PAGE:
## 2014, McGraw-Hill Education

Sec 8.2-Two Alternative Breakeven-Example 1
Solution approach:
1. Determine VC expression for both A and M using
the common variable x = tons per year
2. Set up AW relations for both alternatives
3. Equate AW relations and solve for x
4. Determine when A or M is selected

## 2014, McGraw-Hill Education

Sec 8.2-Two Alternative Breakeven-Example 1

A: AW relation

M: AW relation

## Equate AWA = AWM and solve for x

-6,992 3x = -3,610 - 6x
x = 1127 tons per year cont

## 2014, McGraw-Hill Education

Sec 8.2-Two Alternative Breakeven-Example 1

## Select smaller variable

cost if tonnage
exceeds 1127 per year
A has smaller variable
cost (3x)
Conclusion: Choose A
if more than 1127
tons per year
Spreadsheet plot of AW
curves shows this
graphically
2014, McGraw-Hill Education
Sec 8.2-Two Alternative Breakeven-Example 2
Buy alternative: 60 per unit

Make alternative A B
P, \$ -18,000 -12,000
S, \$ 2,000 - 500
Life, years 6 4
AOC, \$/year -6,000 -5,000
Overhaul, \$ -3,000 each 3 years
Labor rate \$/hr 12.50
People 4
Output, units/8-hr 1000 cont

## Select make or buy at 125,000 units/year and MARR = 15%

2014, McGraw-Hill Education
Sec 8.2-Two Alternative Breakeven-Example 2
VC AND AW FOR MAKE ALTERNATIVE
Breakeven: x = number of units per year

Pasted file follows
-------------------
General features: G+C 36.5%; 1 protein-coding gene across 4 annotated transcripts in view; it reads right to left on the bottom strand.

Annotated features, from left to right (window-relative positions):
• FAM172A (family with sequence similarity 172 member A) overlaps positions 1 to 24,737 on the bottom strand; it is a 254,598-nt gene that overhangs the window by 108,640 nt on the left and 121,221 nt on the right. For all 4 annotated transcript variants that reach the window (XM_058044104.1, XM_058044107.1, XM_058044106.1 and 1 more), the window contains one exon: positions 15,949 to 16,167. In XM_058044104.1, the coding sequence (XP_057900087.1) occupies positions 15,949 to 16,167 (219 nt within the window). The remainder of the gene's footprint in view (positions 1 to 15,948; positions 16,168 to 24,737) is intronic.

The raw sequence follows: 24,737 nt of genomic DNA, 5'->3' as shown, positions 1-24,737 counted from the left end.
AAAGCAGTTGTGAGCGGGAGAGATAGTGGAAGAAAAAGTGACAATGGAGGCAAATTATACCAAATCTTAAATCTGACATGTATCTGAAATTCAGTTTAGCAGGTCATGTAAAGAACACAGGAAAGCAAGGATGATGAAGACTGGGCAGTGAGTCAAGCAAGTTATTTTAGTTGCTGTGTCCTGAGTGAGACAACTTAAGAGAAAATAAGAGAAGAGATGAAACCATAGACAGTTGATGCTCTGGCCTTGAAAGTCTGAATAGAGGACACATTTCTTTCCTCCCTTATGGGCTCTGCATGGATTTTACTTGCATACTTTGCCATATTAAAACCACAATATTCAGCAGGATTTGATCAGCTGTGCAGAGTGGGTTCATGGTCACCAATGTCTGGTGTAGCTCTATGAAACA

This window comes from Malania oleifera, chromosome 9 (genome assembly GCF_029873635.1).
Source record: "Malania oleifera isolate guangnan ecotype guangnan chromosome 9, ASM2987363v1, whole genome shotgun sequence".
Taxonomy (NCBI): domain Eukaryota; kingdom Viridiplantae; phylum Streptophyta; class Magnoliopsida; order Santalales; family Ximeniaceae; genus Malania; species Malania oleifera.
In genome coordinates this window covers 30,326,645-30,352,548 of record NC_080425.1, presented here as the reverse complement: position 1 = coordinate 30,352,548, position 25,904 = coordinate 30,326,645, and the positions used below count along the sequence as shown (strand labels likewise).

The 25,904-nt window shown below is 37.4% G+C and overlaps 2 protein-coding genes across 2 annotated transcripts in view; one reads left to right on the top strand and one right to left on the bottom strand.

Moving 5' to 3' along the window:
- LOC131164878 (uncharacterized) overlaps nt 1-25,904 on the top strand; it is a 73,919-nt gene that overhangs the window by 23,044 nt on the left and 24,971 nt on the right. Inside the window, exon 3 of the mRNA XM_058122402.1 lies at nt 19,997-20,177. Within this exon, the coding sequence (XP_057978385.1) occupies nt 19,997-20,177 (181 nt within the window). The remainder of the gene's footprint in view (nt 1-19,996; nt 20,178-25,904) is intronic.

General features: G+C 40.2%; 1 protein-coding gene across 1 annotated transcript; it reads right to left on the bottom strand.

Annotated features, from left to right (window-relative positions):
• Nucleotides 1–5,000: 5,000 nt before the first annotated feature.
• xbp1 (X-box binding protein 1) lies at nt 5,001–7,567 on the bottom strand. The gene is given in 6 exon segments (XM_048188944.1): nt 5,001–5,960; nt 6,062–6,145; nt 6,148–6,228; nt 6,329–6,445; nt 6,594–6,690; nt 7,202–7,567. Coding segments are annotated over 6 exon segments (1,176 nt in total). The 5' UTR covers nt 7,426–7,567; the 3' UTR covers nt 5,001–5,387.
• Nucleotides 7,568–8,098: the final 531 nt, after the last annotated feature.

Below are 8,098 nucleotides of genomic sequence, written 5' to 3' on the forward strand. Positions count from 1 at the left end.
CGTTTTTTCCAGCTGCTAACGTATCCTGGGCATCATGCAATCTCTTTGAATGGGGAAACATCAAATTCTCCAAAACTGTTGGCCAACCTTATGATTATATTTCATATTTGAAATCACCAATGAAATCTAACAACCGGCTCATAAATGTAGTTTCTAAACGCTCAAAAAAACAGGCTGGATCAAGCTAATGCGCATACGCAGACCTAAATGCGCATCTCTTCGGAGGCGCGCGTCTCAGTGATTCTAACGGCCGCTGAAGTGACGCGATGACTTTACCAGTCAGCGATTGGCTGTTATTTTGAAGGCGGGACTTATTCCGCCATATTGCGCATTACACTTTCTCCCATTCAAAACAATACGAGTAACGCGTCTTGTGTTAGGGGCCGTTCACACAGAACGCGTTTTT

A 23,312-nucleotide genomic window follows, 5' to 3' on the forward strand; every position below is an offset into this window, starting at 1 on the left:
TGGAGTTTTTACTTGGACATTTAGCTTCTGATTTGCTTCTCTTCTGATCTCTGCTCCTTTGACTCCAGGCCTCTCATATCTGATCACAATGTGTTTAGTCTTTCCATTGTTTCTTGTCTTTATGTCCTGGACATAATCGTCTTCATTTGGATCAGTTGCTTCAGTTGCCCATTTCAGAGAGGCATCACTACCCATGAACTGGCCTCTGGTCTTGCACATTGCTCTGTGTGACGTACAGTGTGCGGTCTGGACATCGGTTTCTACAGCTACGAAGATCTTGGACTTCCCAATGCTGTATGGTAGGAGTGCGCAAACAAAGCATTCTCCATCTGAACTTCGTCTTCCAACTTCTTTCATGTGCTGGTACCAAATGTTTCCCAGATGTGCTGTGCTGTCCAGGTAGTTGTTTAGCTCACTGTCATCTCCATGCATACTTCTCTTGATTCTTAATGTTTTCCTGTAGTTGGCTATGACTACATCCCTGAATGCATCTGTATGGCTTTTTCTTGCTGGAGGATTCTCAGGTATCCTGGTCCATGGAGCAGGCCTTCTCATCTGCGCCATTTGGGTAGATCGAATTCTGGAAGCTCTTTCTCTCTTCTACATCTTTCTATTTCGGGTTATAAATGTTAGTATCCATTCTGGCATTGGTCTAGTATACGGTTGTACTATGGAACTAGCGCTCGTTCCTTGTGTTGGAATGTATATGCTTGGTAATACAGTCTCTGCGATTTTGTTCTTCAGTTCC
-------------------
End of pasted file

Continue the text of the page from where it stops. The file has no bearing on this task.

## AWA + AWB VC = -18,000(A/P,15%,6)+2000(A/F,15%,6)

-6000 -3000(P/F,15%,3)(A/P,15%,6)
-12,000(A/P,15%,4)-500(A/F,15%,4)-5000
-0.4x
cont
Equate AW relations for buy and make; solve for x
2014, McGraw-Hill Education
Sec 8.2-Two Alternative Breakeven-Example 2
-0.60x = AWA+ AWB - VC
-0.20x = -20,352
x = 101,762 units per year

## At level of 125,000 > 101,762 breakeven

quantity
Select lower variable cost alternative (0.4x and 0.6x)

## 2014, McGraw-Hill Education

Sec 8.5 Payback (Payout) Period
Purpose: Determine time (in years, usually) to
recover the first cost or initial investment, P
Payback period is termed np

## There are some important cautions to observe

when using this technique
Discussed throughout slides

## Two types of payback analysis

# i = 0% no return expected; recover P only
# i > 0% recover P plus return of i%
(also called discounted payback)

## 2014, McGraw-Hill Education

Sec 8.5 Discounted Payback Period
! At i% > 0, find np such that annual net cash flow (NCF)
estimates just offset P

## 2014, McGraw-Hill Education

Sec 8.5 No-return Payback Analysis
! Determines np when i = 0%; no return expected

## 2014, McGraw-Hill Education

Example 8.7 page 224
J&J Health allocated \$18 million to develop a new
treatment product.

## Results expected to impact cashflow 6 years from now,

at an average level of \$6 million per year.

at i=10%.

## 2014, McGraw-Hill Education

Sec 8.5 Example: No-return Payback
A = \$6M

0 1 2 3 4 5 6 7 8 np
P = \$18M x

## Find payback using PW at 0% (no return)

0 = -18M +6M(x)
x=3
np = 5 + 3 = 8 years

## 2014, McGraw-Hill Education

Sec 8.5 Example: Discounted Payback
A = \$6M

0 1 2 3 4 5 6 7 8
np
x
P = \$18M

## Find payback using PW at 10% return

0 = -18M +6M(P/A,10%,x)(P/F,10%,5)
x = 6.9
np = 5 + 6.9 = 12 years (approx)
Requiring a 10% return increases payback
by 50% from 8 to 12 years 2014, McGraw-Hill Education